MANILA, Philippines — At least one out of every five Filipinos have experienced involuntary hunger in the past three months, according to recent survey conducted by the Social Weather Stations (SWS), the results of which were released Tuesday.
According to SWS, 20.9 percent of Filipinos — or 5.2 million — went hungry at least once — the highest hunger rates under President Rodrigo Duterte’s administration and since a 22.0 percent rate in September 2014.
This is 4.2 percentage points higher than the 16.7 percent hunger rate recorded in May 2020, back when community quarantines deprived some people of income because their jobs could not be done through telecommuting.
“The 20.9% Hunger rate in July 2020 is the sum of 15.8% (est. 3.9 million families) who experienced Moderate Hunger and 5.1% (est. 1.3 million families) who experienced Severe Hunger,” SWS said in its report.
“Moderate Hunger refers to those who experienced hunger ‘Only Once’ or ‘A Few Times’ in the last three months. Meanwhile, Severe Hunger refers to those who experienced it ‘Often’ or ‘Always’ in the last three months,” it added.
Both moderate hunger and severe hunger rose from the May 2020 survey’s figures — from 13.9 percent to 15.8 percent in July for moderate hunger, and from 2.8 percent to 5.1 percent for severe hunger.
The SWS said that it conducted the survey from July 3 to 6 through mobile phone interviews — which means that hunger rates increased despite the government’s provision of financial assistance and in-kind goods, and even if some sectors were allowed to resume work.
Respondents were asked whether their family experienced hunger due to a lack of food to eat. Those who answered yes were further asked on the instance of their hunger.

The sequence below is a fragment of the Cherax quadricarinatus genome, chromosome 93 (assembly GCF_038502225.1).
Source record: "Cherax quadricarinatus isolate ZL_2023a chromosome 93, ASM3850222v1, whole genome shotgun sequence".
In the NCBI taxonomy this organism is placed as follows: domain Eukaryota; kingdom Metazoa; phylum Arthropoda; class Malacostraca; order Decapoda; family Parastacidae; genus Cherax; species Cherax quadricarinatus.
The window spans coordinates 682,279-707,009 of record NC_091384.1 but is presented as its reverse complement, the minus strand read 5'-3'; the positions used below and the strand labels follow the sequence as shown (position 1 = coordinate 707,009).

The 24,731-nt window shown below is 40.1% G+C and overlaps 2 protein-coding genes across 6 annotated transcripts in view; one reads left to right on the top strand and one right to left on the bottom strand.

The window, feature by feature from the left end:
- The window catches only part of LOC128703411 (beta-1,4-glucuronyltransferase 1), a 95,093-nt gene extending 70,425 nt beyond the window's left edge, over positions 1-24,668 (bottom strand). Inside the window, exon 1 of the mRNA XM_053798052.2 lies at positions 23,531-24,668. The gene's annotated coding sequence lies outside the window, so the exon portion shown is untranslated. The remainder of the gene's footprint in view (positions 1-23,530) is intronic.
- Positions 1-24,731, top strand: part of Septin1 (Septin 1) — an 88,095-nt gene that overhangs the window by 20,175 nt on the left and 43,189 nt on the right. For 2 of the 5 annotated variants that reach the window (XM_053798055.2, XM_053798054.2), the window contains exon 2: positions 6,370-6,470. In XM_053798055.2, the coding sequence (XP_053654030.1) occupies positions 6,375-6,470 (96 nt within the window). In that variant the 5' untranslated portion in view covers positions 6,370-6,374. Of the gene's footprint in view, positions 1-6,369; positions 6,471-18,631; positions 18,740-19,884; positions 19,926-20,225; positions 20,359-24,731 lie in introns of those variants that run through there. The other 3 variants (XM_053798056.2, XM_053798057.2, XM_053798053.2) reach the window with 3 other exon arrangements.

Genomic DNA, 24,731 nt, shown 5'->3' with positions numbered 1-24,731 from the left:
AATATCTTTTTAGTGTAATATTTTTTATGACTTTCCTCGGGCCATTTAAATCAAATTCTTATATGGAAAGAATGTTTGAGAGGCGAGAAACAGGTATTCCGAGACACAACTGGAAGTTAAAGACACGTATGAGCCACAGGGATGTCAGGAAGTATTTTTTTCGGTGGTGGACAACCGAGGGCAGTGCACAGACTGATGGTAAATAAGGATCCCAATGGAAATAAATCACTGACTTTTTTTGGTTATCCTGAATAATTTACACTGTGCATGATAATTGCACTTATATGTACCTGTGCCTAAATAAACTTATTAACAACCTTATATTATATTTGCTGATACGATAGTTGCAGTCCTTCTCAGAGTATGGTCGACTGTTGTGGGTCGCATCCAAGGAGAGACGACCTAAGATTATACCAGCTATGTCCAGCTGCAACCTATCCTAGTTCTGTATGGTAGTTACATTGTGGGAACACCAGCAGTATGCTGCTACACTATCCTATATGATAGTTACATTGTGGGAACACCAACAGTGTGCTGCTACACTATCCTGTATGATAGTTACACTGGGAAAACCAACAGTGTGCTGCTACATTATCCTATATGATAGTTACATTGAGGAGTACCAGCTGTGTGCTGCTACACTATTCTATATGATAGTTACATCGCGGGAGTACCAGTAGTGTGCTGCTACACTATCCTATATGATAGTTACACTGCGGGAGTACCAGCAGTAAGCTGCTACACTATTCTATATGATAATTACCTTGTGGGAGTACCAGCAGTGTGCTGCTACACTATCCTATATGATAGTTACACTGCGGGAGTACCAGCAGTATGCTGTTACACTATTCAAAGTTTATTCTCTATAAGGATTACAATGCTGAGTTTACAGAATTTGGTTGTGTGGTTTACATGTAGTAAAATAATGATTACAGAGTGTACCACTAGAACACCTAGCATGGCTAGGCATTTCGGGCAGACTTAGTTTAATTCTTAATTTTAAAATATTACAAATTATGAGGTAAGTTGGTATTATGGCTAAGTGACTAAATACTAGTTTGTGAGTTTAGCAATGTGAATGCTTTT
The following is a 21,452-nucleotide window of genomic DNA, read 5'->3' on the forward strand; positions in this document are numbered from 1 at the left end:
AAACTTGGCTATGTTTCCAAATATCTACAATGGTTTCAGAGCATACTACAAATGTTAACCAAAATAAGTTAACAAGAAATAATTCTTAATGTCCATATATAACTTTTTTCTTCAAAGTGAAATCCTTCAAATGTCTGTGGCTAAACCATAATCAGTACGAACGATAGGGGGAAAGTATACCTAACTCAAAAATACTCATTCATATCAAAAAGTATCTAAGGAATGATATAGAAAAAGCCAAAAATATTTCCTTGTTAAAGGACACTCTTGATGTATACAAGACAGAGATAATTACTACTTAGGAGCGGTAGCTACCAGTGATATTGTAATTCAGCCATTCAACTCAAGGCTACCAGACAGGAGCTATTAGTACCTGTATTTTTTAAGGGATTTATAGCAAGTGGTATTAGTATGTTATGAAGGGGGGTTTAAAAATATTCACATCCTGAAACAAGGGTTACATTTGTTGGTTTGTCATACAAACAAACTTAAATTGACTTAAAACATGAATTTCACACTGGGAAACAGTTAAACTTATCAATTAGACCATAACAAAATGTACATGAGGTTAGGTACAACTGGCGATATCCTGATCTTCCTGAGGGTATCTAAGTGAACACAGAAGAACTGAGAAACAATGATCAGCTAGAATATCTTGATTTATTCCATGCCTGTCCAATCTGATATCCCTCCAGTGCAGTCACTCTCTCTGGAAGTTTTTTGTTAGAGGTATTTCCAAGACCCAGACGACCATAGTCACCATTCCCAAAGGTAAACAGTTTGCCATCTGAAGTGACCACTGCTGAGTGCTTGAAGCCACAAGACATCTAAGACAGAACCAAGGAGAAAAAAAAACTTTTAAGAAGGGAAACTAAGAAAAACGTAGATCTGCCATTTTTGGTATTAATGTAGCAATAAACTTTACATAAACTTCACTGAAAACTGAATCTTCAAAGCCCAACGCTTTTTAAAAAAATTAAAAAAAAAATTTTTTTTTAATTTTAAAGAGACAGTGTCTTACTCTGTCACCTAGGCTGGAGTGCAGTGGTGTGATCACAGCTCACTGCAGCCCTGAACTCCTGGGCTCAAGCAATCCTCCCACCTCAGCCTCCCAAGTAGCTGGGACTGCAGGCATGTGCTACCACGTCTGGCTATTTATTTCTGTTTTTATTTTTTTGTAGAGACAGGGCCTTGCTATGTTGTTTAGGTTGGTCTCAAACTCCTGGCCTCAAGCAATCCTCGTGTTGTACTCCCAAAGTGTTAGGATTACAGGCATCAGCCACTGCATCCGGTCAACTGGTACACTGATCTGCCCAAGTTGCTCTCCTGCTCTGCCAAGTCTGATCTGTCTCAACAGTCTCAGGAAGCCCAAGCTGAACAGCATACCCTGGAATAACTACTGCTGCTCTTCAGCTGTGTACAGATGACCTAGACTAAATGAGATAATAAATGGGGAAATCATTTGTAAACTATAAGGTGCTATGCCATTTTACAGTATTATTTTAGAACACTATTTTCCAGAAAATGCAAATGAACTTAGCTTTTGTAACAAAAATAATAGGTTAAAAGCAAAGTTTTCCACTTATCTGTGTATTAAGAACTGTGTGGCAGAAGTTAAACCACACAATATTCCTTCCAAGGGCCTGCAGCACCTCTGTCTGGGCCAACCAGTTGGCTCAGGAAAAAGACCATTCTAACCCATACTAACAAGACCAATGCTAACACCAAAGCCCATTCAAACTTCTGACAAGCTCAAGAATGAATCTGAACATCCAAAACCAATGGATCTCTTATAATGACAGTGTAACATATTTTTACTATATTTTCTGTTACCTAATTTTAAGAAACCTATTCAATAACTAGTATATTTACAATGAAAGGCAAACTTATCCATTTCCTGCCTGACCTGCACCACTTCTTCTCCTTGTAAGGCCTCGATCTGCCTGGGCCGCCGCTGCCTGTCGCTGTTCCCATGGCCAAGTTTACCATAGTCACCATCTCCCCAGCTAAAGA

The Visayas and Mindanao registered the highest hunger rates at 27.2 percent and 24.2 percent, respectively; while Luzon and Metro Manila saw 17.8 percent and 16.3 percent.
The SWS also found out that hunger was higher among people living in lower socioeconomic status and lower educational attainment. However, the survey also showed that hunger increased no matter what educational attainment of the respondent is — even if he finished tertiary education.
“Compared to May 2020, the incidence of Hunger rose among households of non-elementary graduate respondents, up from 21.1% to 35.6%, among households of elementary graduate respondents, up from 24.4% to 26.8%, among households of junior high school graduates respondents, up from 16.5% to 20.9%, and among households of college graduate respondents, up from 6.9% to 8.9%,” the SWS said.
The survey involved an interview of 1,555 adult Filipinos through mobile phone and computer-assisted telephone interviewing, subdivided according to population density, with 306 from Metro Manila, 451 from Balance Luzon, 388 from the Visayas, and 410 from Mindanao.
The SWS maintains sampling error margins of ±2% for national percentages, ±6% for Metro Manila, and ±5% for Balance Luzon, ±5% for the Visayas, and ±5% for Mindanao.
SIGN UP TO RECEIVE OUR EMAIL
The most important news of the day about the ASEAN Countries and the world in one email: [email protected]